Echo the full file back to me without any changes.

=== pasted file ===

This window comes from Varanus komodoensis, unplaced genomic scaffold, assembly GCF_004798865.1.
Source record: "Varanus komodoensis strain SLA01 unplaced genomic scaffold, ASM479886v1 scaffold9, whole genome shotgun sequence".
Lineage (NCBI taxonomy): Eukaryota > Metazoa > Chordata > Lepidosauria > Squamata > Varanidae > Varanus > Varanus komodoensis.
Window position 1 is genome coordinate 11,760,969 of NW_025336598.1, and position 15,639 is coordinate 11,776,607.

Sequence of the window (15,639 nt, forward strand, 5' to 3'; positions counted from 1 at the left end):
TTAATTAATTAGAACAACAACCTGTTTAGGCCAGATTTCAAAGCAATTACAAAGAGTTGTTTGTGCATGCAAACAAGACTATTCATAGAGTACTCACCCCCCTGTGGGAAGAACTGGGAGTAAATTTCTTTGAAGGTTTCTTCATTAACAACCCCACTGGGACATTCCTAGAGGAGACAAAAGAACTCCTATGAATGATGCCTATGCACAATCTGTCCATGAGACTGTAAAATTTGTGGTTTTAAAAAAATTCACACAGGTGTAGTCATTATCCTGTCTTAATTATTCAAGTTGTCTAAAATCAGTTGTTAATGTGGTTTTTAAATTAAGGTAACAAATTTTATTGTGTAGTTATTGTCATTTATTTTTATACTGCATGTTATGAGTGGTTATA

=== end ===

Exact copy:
This window comes from Varanus komodoensis, unplaced genomic scaffold, assembly GCF_004798865.1.
Source record: "Varanus komodoensis strain SLA01 unplaced genomic scaffold, ASM479886v1 scaffold9, whole genome shotgun sequence".
Lineage (NCBI taxonomy): Eukaryota > Metazoa > Chordata > Lepidosauria > Squamata > Varanidae > Varanus > Varanus komodoensis.
Window position 1 is genome coordinate 11,760,969 of NW_025336598.1, and position 15,639 is coordinate 11,776,607.

Sequence of the window (15,639 nt, forward strand, 5' to 3'; positions counted from 1 at the left end):
TTAATTAATTAGAACAACAACCTGTTTAGGCCAGATTTCAAAGCAATTACAAAGAGTTGTTTGTGCATGCAAACAAGACTATTCATAGAGTACTCACCCCCCTGTGGGAAGAACTGGGAGTAAATTTCTTTGAAGGTTTCTTCATTAACAACCCCACTGGGACATTCCTAGAGGAGACAAAAGAACTCCTATGAATGATGCCTATGCACAATCTGTCCATGAGACTGTAAAATTTGTGGTTTTAAAAAAATTCACACAGGTGTAGTCATTATCCTGTCTTAATTATTCAAGTTGTCTAAAATCAGTTGTTAATGTGGTTTTTAAATTAAGGTAACAAATTTTATTGTGTAGTTATTGTCATTTATTTTTATACTGCATGTTATGAGTGGTTATA